Ky. Town Wants CSX to Halt During Eclipse

A Kentucky city has asked CSX not to move any trains through town during the heart of the Great American Eclipse that will occur on Aug. 21.

Although the railroad is considering the request it appears likely that it will be business as usual that day, which means that trains may or may not run through Hopkinsville, Kentucky, during the three hour window during which the moon will be passing in front of the sun over the United States.

The eclipse will begin in Oregon and end in South Carolina, but the point of greatest eclipse will be toward the middle of the nation.

Hopkinsville is located in the region that will receive the greatest eclipse and the city in western Kentucky expects more than 100,000 people to come watch it in a city that is home to 32,000.

That will create traffic and the city’s motivation in asking CSX to halt its trains during the eclipse is to minimize traffic congestion.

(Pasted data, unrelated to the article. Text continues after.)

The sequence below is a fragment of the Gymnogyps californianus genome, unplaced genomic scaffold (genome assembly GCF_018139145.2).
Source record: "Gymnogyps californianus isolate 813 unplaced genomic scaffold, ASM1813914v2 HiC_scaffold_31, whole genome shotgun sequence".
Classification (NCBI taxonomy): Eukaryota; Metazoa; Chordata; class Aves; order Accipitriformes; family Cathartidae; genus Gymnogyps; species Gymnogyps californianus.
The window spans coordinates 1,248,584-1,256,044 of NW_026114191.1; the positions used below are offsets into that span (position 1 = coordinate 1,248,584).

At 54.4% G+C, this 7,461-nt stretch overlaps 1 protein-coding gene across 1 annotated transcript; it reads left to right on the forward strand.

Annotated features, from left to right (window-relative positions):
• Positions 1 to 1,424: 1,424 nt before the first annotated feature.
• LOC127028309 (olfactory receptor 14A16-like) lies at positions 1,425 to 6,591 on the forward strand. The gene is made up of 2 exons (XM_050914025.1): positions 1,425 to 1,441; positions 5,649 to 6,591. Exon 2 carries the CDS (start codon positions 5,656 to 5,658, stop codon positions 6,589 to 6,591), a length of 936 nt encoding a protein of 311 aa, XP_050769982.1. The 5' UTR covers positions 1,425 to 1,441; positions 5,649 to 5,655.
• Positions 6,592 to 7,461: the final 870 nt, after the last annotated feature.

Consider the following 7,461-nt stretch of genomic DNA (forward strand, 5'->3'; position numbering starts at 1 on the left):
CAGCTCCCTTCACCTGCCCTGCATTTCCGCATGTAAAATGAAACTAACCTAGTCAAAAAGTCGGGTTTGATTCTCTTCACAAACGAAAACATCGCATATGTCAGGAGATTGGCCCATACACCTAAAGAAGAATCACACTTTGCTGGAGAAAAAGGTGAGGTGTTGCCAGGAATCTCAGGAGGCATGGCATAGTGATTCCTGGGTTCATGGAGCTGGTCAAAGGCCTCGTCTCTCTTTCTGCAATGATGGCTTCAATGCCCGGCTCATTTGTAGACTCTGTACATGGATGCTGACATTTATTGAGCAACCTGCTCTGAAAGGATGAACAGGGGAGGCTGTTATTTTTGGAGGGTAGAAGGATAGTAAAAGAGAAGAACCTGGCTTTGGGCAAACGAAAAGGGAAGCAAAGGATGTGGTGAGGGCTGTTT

The former Louisville & Nashville line through Hopkinsville is part of the CSX Chicago-Southeast route.

Hopkinsville has asked CSX “to potentially delay the train schedule during the 2 minutes and 40 seconds of totality and immediately prior to and after, to ensure a more direct connection with nature for our guests.” That was reference to the fact that locomotives have bright headlights and trains make noise.

In response, CSX spokesman Rob Dooolittle said that because freight trains do not operate on precise schedules it is difficult to predict how many trains might pass through Hopkinsville during the eclipse. “Our plan is to conduct normal train operations,” Doolittle said.

In Hopkinsville, totality will begin at 1:24:41 p.m. Central Daylight Time and end at 1:26:51 p.m.


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